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Imus is Gone, Snoop Dogg Remains: Are We Happy Now?

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Before the self-congratulation gets any more feverish, here is one splash of
cold water on the destruction of Don Imus. There was a sodden moralism in the
comments on this subject in the New York Times and elsewhere that bodes ill for
discussion of less worked-up issues. Imus is a known quantity--a drawling wit,
vulgar entertainer, holder forth and pretend-lowbrow, a misanthrope and churl
who over many years adapted himself to the gutter medium of talk radio. He is
also the only interviewer who ever put John Kerry at ease (the subject, once,
was basketball). He had corrosive things to say about the Iraq war, and his
references to the president were often in a class with his sprawl of words
about the Rutgers team. A non-denominational hater and, like certain other
misanthropes, fearless as well as feckless. Can anyone believe his replacement
will be made of finer stuff?

The occasion was arbitrary, the penalty outsize, the author of the majority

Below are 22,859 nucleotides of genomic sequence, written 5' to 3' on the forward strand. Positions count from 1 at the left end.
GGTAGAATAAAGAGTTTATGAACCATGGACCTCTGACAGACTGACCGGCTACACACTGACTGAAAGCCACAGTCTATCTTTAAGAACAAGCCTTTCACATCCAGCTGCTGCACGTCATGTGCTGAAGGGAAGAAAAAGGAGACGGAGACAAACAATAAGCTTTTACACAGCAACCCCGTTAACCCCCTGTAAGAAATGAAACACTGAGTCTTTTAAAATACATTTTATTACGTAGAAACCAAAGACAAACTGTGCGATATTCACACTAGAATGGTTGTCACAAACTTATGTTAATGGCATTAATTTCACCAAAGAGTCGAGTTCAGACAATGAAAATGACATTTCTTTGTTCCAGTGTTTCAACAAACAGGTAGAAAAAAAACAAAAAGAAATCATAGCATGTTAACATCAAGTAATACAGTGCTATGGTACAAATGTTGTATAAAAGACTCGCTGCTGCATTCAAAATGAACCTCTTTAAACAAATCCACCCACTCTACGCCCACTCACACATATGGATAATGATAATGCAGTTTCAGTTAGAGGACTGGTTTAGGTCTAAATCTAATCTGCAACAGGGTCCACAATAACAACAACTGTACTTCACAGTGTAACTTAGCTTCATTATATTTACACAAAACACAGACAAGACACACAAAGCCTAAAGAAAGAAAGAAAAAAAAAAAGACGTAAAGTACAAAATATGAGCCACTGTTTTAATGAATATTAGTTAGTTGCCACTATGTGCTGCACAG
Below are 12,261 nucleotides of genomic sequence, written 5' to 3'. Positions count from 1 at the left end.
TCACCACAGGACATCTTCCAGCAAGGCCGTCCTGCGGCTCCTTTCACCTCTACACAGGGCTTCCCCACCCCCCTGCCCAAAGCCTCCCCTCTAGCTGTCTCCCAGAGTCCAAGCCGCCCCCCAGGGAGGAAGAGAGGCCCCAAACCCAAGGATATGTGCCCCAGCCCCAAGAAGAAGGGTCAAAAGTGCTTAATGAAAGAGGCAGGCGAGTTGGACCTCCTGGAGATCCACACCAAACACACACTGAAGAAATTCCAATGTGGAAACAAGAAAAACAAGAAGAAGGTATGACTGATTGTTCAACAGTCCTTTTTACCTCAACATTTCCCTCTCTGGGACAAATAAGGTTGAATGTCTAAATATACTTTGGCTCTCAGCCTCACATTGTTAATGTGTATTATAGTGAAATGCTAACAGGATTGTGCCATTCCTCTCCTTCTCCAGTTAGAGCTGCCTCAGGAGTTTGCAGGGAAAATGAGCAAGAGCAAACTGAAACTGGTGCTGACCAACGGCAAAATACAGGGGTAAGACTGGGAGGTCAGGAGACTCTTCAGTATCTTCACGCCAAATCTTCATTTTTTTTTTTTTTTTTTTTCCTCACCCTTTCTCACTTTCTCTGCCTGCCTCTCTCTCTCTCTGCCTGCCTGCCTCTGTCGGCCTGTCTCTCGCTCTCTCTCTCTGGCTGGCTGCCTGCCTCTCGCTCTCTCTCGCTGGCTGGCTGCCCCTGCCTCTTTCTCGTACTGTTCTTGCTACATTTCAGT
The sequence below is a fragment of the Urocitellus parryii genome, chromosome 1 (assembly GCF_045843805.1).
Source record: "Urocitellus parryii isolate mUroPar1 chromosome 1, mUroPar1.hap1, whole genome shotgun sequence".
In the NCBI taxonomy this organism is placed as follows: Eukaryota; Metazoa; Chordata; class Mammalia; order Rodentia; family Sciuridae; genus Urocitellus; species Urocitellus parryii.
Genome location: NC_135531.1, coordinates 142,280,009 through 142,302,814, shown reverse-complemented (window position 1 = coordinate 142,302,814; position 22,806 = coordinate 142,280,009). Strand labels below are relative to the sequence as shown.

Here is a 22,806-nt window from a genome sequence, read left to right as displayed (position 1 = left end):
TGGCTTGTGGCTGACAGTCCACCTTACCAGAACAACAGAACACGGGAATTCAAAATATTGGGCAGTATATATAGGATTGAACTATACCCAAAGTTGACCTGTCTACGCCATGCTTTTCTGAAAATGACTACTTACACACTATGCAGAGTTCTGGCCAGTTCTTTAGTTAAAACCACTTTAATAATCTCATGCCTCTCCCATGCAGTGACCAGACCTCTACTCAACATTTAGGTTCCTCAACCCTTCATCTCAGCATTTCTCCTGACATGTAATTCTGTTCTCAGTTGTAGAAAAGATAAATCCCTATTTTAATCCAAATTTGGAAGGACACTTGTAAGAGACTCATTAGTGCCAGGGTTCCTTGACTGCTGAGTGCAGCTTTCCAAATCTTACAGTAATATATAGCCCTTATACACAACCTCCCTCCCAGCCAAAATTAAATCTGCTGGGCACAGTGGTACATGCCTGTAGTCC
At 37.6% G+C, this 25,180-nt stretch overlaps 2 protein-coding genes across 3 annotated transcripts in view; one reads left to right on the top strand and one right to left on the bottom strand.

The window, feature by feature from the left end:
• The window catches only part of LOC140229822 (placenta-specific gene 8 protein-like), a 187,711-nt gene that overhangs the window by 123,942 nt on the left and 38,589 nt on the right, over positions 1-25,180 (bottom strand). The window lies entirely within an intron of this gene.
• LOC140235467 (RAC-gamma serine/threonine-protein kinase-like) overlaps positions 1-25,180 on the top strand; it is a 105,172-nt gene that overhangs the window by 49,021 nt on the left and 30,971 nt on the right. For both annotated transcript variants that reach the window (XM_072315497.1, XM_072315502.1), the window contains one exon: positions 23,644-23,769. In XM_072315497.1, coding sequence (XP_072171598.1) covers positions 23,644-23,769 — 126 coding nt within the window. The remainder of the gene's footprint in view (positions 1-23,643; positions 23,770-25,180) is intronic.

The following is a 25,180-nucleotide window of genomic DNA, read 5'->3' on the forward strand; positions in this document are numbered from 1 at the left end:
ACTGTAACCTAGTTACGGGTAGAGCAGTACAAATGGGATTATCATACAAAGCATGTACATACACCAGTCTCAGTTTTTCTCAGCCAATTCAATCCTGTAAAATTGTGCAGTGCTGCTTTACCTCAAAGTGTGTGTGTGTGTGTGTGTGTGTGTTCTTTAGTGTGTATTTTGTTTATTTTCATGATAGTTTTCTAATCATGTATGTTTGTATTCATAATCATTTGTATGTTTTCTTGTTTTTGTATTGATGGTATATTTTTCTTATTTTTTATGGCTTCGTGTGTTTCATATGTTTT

opinion that stern moralist, Al Sharpton. In concurring, Barack Obama spoke
some politic but unconvincing words about the harm that patter like Imus'
could do to the self-image of his daughters. A more constant menace to habits
of respect throughout the culture is the self-contempt of the rap verbiage that
Imus in his studio daze could not have copied more faithfully if he had been
hired to do so. This is a slang any parent of a teenager can recognize has sunk
deep roots in the insult arsenal of Americans of all colors. The absurdity of
the notion that Imus picked up his language from Ku Kluxers and not from 50
Cent will eventually be noticed.

Another view of the matter has been expounded by a well-qualified judge:

"It's a completely different scenario. [Rappers] are not talking about no
collegiate basketball girls who have made it to the next level in education and
sports. We're talking about hos that's in the 'hood that ain't doing shit,
that's trying to get a nigga for his money. These are two separate things.
First of all, we ain't no old-ass white men that sit up on MSNBC going hard on
black girls. We are rappers that have these songs coming from our minds and our
souls that are relevant to what we feel. I will not let them muthafuckas say we
in the same league as him."

Snoop Dogg distinguishes the cases. Is that all right then? Imus is totally
gone. Snoop Dogg is still with us. Are we happy now?